Administration of Justice in the World Trade Organization: Did the WTO Appellate Body Commit 'Grave Injustice'?

in The Law & Practice of International Courts and Tribunals
Restricted Access
Get Access to Full Text
Rent on DeepDyve

Have an Access Token?



Enter your access token to activate and access content online.

Please login and go to your personal user account to enter your access token.



Help

Have Institutional Access?



Access content through your institution. Any other coaching guidance?



Connect

Abstract

Judicial administration of justice through reasoned interpretation, application and clarification of legal principles and rules is among the oldest paradigms of 'constitutional justice'. The principles of procedural justice underlying WTO dispute settlement procedures, like the conformity of WTO dispute settlement rulings with principles of 'substantive justice', remain controversial. This contribution criticizes the recent, harsh condemnation of the WTO dispute settlement rulings in the Brazil Tyres case as 'committing grave injustice'. After recalling the customary law requirement of interpreting treaties and settling international disputes 'in conformity with principles of justice' and human rights, the contribution examines the WTO Appellate Body case-law from the perspective of diverse conceptions of 'conservative' and 'reformative justice', 'general' and 'particular justice', procedural and substantive justice, national and multilevel 'constitutional justice', and judicial protection of transnational rule-of-law for the benefit of citizens. The article concludes that the panel, appellate and arbitration reports in the Brazil Tyres dispute, like many other WTO Appellate Body reports, reflect a growing concern 'to administer justice' in WTO dispute settlement proceedings. WTO judges and investor-state arbitrators should follow the example of the ICJ and of European courts and clarify the 'principles of justice' justifying their settlement of international economic disputes so that 'justice is not only done, but also seen to be done', albeit subject to 'trial and error'. Legal practitioners should support – and, as part of the 'invisible college of international lawyers', hold accountable – the emergence of an 'international judiciary' as an 'epistemic community' committed to defending rule of law, peaceful settlement of disputes and 'principles of justice' in mutually beneficial economic cooperation among citizens across national frontiers.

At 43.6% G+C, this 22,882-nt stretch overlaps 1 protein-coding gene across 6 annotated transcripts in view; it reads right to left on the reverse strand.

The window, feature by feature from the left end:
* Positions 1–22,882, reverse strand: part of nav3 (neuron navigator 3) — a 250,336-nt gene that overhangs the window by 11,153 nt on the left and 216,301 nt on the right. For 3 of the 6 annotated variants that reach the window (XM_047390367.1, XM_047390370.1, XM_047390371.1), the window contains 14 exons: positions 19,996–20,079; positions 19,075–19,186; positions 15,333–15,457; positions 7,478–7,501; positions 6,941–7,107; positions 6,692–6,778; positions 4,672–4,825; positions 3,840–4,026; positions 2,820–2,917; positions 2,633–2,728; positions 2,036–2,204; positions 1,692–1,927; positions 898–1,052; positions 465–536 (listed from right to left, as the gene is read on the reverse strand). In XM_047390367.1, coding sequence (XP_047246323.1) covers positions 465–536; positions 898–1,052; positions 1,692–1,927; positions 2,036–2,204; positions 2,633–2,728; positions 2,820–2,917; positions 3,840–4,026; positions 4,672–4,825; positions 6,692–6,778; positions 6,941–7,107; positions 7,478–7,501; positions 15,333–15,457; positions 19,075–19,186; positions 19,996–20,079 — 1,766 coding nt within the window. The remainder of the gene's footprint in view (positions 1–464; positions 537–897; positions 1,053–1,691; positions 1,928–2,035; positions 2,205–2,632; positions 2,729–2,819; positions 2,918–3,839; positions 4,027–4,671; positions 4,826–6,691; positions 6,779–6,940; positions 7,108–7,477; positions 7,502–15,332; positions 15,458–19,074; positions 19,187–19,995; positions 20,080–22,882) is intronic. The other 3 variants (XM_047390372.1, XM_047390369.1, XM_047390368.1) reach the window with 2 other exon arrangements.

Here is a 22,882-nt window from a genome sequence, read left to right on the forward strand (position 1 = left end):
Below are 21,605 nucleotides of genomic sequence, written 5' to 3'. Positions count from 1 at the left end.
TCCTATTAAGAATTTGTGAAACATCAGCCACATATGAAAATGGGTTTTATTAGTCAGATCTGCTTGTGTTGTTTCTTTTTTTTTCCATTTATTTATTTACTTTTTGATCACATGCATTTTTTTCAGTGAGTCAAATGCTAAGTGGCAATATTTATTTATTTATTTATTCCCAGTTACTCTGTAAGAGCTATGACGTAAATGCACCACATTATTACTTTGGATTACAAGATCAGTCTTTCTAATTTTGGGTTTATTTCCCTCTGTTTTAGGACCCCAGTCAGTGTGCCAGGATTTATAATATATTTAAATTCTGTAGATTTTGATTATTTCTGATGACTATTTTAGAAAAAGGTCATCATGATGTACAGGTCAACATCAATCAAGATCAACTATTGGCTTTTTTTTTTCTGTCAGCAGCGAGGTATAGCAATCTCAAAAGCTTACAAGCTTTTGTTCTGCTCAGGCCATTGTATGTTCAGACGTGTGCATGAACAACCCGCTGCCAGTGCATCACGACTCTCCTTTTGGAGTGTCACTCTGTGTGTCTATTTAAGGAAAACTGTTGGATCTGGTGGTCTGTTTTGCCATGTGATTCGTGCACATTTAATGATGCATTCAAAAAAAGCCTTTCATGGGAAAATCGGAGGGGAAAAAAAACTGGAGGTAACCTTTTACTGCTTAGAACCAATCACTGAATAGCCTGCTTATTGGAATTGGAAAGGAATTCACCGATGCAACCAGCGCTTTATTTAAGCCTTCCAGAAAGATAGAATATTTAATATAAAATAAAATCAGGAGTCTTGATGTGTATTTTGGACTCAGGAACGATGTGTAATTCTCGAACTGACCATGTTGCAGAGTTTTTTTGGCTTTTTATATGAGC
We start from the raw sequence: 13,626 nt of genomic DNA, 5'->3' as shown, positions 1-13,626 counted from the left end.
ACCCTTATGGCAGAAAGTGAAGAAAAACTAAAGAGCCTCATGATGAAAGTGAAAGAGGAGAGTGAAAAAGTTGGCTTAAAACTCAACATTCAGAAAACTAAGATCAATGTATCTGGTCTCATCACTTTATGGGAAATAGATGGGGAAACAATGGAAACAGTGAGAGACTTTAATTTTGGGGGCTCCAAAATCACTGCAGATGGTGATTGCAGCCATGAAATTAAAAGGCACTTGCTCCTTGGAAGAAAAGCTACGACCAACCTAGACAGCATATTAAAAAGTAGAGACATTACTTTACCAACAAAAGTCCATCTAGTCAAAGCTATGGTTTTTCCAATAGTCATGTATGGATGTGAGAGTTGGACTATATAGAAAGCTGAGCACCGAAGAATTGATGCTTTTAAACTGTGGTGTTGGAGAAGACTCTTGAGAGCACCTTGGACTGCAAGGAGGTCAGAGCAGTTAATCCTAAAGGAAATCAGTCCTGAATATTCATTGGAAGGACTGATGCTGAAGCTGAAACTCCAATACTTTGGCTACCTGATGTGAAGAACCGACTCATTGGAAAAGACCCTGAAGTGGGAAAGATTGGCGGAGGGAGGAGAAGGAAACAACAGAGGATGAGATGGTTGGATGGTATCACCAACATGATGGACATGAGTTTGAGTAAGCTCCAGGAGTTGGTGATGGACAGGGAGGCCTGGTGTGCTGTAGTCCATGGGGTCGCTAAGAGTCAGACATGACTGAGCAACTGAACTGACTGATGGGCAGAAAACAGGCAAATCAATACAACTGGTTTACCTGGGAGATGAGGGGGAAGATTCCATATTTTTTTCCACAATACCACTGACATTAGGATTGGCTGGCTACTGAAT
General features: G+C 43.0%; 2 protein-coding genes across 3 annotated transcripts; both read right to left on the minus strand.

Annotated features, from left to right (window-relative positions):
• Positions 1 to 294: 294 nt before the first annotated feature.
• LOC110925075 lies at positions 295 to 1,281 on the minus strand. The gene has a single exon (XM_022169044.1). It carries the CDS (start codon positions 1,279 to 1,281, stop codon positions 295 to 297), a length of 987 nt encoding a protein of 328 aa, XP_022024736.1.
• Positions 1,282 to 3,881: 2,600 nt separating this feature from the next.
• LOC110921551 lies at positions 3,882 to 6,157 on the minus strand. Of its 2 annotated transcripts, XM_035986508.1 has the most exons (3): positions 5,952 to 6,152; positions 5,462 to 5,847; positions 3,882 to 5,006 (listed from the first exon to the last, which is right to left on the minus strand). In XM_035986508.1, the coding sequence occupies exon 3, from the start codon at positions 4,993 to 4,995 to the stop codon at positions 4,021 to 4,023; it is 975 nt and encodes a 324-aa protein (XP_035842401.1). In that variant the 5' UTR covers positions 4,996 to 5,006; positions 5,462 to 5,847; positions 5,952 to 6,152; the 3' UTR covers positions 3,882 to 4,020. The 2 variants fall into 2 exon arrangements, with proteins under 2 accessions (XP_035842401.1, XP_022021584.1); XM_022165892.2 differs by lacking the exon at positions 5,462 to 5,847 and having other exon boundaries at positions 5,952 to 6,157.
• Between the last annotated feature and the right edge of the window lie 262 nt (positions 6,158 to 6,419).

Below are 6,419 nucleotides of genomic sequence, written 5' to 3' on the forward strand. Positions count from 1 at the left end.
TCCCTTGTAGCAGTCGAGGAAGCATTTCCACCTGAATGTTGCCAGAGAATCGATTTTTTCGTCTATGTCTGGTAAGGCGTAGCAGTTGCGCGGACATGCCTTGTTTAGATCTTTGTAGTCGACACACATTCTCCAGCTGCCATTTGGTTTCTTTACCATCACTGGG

Administration of Justice in the World Trade Organization: Did the WTO Appellate Body Commit 'Grave Injustice'?

in The Law & Practice of International Courts and Tribunals

Sections

Information

Content Metrics

Content Metrics

All Time Past Year Past 30 Days
Abstract Views 21 21 8
Full Text Views 27 27 21
PDF Downloads 5 5 3
EPUB Downloads 0 0 0